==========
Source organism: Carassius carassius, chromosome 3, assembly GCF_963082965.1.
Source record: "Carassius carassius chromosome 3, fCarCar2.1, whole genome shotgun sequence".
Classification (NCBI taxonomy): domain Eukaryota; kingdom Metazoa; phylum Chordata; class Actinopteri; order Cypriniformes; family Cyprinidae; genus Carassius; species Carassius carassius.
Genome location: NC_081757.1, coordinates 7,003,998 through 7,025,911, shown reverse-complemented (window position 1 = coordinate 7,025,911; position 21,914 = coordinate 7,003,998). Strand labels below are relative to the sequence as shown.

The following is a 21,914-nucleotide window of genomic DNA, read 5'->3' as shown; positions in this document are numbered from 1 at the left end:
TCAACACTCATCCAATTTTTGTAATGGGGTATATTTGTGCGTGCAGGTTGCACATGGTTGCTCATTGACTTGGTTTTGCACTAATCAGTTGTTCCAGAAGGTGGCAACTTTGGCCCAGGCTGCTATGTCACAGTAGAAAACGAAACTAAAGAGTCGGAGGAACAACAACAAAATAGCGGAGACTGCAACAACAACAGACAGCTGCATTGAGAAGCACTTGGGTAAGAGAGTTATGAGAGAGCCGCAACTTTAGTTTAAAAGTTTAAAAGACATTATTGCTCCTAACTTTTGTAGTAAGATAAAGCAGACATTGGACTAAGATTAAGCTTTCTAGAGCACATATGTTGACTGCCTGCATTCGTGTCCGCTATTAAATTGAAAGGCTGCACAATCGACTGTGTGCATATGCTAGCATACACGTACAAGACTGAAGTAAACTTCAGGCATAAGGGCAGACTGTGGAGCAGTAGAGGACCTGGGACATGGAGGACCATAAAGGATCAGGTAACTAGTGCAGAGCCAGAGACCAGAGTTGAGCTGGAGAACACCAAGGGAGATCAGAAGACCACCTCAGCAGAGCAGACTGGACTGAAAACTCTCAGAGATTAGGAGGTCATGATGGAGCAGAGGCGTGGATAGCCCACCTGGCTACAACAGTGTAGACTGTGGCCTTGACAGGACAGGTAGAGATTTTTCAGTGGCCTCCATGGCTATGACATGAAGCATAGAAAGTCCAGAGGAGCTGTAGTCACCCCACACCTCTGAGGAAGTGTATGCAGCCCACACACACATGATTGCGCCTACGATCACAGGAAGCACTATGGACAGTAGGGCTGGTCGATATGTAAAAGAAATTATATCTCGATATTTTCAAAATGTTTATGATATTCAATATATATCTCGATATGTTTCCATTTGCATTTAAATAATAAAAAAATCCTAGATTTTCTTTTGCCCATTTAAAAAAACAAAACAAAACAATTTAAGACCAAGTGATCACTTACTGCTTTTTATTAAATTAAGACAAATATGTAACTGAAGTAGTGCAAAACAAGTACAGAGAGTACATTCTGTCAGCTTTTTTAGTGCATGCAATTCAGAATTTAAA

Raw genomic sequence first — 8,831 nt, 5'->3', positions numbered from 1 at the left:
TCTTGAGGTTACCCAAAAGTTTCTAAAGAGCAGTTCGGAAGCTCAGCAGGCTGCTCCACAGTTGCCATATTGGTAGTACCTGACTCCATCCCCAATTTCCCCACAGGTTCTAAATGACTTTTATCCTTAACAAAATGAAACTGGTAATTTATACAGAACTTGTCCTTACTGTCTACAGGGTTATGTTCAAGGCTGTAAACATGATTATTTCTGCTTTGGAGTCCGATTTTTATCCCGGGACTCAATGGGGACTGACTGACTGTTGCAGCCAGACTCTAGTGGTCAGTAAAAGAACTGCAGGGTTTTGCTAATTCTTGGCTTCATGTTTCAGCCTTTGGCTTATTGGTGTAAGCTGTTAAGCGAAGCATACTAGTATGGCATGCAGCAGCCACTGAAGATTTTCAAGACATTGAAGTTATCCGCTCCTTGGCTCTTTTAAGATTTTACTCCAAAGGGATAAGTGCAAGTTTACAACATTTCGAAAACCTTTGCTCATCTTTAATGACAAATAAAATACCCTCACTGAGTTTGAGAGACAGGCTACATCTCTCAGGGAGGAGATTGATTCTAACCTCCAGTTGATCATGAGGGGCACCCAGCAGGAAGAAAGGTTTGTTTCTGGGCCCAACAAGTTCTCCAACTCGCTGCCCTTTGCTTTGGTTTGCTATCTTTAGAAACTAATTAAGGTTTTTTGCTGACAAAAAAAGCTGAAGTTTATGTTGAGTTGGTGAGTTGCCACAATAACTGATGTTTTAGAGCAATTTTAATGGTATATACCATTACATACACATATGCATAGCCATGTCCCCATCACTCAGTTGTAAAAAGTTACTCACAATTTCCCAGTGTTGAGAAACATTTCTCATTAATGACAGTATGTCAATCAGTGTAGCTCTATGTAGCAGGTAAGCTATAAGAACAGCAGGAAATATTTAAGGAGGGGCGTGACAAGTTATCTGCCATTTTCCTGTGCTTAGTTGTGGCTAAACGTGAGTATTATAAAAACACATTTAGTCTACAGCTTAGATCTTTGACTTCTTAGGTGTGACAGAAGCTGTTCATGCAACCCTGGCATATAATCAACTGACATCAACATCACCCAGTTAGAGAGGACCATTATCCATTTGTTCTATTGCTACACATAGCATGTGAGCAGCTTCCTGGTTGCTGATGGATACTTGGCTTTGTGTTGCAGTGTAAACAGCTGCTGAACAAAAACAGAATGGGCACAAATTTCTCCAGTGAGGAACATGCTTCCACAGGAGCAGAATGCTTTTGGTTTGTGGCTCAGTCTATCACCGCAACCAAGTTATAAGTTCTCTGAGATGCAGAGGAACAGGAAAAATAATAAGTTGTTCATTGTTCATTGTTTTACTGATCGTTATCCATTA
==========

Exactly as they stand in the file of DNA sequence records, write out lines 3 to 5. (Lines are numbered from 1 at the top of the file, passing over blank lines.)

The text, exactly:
Classification (NCBI taxonomy): domain Eukaryota; kingdom Metazoa; phylum Chordata; class Actinopteri; order Cypriniformes; family Cyprinidae; genus Carassius; species Carassius carassius.
Genome location: NC_081757.1, coordinates 7,003,998 through 7,025,911, shown reverse-complemented (window position 1 = coordinate 7,025,911; position 21,914 = coordinate 7,003,998). Strand labels below are relative to the sequence as shown.

The following is a 21,914-nucleotide window of genomic DNA, read 5'->3' as shown; positions in this document are numbered from 1 at the left end: